The most common small brass mutes
This guide covers mutes for the high brass family – trumpets, cornets and flugels.
Horn players have a small universe of mutes available to explore. Mutes don’t simply ‘mute’ the sound – they can add various tonal differences and beautiful characteristics while keeping the upstairs neighbours happy.
The is the most common mute used by both classical and jazz players. The straight mute produces a somewhat nasal sound that differs depending on the material used in its construction. Most of the straight mutes we stock at Vanguard are aluminuim. They are also commonly found with copper ends or made from fibres or cardboard.
This is the second most common mute on our list. The cup mute is essentially a straight mute with cup (almost bowl) looking part on the end. This gives the mute a more closed, softer sound. It’s less nasal but with similar tonal qualities than the cup mute. The cup section can often be removed and adjusted on these.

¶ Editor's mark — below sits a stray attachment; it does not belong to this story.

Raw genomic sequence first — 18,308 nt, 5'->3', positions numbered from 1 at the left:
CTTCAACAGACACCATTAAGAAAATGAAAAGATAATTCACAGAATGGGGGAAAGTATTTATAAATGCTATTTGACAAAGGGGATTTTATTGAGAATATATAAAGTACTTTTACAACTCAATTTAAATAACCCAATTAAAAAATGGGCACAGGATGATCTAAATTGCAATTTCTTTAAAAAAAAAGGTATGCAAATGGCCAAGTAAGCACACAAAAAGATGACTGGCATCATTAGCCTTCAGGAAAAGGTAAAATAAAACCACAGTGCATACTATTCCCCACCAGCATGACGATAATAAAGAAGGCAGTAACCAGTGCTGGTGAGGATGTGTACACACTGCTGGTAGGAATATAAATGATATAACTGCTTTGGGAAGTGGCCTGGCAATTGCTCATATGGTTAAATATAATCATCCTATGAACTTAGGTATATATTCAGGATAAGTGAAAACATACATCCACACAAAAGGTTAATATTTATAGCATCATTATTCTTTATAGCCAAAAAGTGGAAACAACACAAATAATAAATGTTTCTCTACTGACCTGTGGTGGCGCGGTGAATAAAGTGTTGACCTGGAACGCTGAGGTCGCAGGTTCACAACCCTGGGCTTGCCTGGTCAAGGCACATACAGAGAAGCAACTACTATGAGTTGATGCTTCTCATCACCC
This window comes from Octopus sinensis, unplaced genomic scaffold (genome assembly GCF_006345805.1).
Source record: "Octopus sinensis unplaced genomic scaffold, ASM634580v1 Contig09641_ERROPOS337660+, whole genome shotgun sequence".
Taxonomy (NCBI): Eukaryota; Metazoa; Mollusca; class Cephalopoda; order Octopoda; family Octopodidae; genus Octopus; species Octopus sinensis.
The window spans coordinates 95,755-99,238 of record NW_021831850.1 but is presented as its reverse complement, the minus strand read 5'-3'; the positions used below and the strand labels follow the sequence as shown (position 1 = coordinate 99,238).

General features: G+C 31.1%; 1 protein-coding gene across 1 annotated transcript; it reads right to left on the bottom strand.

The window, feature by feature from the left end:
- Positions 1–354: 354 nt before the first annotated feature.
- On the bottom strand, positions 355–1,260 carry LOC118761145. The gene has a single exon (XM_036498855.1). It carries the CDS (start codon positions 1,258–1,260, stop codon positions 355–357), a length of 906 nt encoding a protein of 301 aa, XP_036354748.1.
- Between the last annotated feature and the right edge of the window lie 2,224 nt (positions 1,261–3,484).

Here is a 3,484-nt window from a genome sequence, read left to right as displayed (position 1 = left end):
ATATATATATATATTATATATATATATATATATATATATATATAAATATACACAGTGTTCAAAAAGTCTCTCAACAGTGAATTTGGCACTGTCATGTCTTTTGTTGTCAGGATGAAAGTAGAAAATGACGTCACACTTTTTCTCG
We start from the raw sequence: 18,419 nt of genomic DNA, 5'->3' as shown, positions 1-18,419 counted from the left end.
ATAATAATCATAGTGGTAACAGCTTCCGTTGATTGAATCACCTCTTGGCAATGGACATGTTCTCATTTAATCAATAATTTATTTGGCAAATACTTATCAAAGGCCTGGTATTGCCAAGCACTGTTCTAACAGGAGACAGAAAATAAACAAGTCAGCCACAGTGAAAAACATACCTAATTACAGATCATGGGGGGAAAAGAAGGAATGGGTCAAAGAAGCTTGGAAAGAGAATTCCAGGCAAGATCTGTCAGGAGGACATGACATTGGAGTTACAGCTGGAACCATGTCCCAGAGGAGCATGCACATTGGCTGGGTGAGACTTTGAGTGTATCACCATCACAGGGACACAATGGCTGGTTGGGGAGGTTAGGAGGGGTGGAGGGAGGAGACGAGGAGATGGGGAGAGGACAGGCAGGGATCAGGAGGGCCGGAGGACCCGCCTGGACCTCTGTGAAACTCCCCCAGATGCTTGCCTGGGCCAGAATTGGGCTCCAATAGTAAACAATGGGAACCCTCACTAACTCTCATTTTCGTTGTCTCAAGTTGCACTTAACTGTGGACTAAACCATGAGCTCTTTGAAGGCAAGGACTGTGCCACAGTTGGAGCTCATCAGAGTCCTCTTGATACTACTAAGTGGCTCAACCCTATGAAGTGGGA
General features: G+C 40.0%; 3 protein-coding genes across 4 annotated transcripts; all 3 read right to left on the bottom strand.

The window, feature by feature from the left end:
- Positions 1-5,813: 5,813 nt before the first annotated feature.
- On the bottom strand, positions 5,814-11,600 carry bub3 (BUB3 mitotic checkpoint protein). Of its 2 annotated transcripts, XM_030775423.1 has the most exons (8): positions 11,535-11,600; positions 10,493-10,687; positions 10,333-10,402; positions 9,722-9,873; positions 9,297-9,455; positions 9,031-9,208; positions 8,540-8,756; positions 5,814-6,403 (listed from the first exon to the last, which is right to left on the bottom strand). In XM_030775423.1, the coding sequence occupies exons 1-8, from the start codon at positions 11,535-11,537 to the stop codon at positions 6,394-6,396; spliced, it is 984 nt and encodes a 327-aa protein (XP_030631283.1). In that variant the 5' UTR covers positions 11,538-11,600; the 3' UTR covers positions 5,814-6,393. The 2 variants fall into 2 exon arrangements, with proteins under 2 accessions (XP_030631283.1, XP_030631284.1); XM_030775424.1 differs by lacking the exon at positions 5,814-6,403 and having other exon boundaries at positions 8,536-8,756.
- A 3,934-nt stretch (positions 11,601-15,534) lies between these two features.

Wah-Wah / Harmon mute
The sound of the wah-wah mute is starkly different from the cup or straight mute. The end that goes into your horn has an airtight cork which forces all the air through a small hole in the front. A removable plunger in the end can be adjusted to produce different tones, and the player can use their off hand to create a ‘wah-wah’ sound by blocking and releasing the opening. Remove the plunger and you get the smoky, jazz sound popularised by Miles Davis.
An extreme version of the wah-wah mute, the plunger, combined with a tongue flicking technique, gives a unique sound that has long been a favourite in big bands. Metal versions are available, but a toilet plunger without a stick is perfectly viable for those on a budget.
Practice mutes simply reduce the volume of your horn. The kiwi-owned Sshhumte mutes are lightweight and don’t seem to create as much resistance for the player as other brands. We also stock a little plug called a ‘Silencer’ which goes into the end of harmon mute and reduces the volume while still getting those sweet jazzy tones.